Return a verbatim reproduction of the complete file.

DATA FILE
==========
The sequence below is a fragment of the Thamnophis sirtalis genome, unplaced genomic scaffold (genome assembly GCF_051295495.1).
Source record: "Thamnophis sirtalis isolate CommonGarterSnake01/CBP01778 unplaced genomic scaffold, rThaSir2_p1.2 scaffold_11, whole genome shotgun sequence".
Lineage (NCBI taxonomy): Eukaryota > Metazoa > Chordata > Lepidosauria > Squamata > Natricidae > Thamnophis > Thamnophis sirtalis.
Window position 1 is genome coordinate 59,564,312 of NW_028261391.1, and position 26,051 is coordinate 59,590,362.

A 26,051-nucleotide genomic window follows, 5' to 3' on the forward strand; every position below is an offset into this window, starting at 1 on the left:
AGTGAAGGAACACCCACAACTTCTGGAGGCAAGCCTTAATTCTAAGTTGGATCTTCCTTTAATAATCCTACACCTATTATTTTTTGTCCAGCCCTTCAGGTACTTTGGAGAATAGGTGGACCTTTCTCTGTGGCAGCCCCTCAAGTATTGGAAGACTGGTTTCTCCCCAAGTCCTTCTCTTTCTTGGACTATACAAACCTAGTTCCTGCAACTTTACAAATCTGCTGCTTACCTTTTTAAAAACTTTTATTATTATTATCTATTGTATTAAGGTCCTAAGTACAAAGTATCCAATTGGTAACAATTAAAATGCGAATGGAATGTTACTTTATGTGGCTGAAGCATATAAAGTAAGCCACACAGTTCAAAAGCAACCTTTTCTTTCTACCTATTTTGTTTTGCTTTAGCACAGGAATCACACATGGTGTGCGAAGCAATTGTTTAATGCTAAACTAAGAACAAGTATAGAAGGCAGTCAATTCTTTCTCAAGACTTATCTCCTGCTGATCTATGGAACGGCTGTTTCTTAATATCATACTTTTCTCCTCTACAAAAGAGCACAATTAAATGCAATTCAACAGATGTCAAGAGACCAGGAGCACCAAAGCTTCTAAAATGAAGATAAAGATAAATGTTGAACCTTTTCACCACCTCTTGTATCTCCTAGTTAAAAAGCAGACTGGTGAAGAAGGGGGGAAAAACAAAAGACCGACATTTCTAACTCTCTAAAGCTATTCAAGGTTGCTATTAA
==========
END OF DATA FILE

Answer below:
The sequence below is a fragment of the Thamnophis sirtalis genome, unplaced genomic scaffold (genome assembly GCF_051295495.1).
Source record: "Thamnophis sirtalis isolate CommonGarterSnake01/CBP01778 unplaced genomic scaffold, rThaSir2_p1.2 scaffold_11, whole genome shotgun sequence".
Lineage (NCBI taxonomy): Eukaryota > Metazoa > Chordata > Lepidosauria > Squamata > Natricidae > Thamnophis > Thamnophis sirtalis.
Window position 1 is genome coordinate 59,564,312 of NW_028261391.1, and position 26,051 is coordinate 59,590,362.

A 26,051-nucleotide genomic window follows, 5' to 3' on the forward strand; every position below is an offset into this window, starting at 1 on the left:
AGTGAAGGAACACCCACAACTTCTGGAGGCAAGCCTTAATTCTAAGTTGGATCTTCCTTTAATAATCCTACACCTATTATTTTTTGTCCAGCCCTTCAGGTACTTTGGAGAATAGGTGGACCTTTCTCTGTGGCAGCCCCTCAAGTATTGGAAGACTGGTTTCTCCCCAAGTCCTTCTCTTTCTTGGACTATACAAACCTAGTTCCTGCAACTTTACAAATCTGCTGCTTACCTTTTTAAAAACTTTTATTATTATTATCTATTGTATTAAGGTCCTAAGTACAAAGTATCCAATTGGTAACAATTAAAATGCGAATGGAATGTTACTTTATGTGGCTGAAGCATATAAAGTAAGCCACACAGTTCAAAAGCAACCTTTTCTTTCTACCTATTTTGTTTTGCTTTAGCACAGGAATCACACATGGTGTGCGAAGCAATTGTTTAATGCTAAACTAAGAACAAGTATAGAAGGCAGTCAATTCTTTCTCAAGACTTATCTCCTGCTGATCTATGGAACGGCTGTTTCTTAATATCATACTTTTCTCCTCTACAAAAGAGCACAATTAAATGCAATTCAACAGATGTCAAGAGACCAGGAGCACCAAAGCTTCTAAAATGAAGATAAAGATAAATGTTGAACCTTTTCACCACCTCTTGTATCTCCTAGTTAAAAAGCAGACTGGTGAAGAAGGGGGGAAAAACAAAAGACCGACATTTCTAACTCTCTAAAGCTATTCAAGGTTGCTATTAA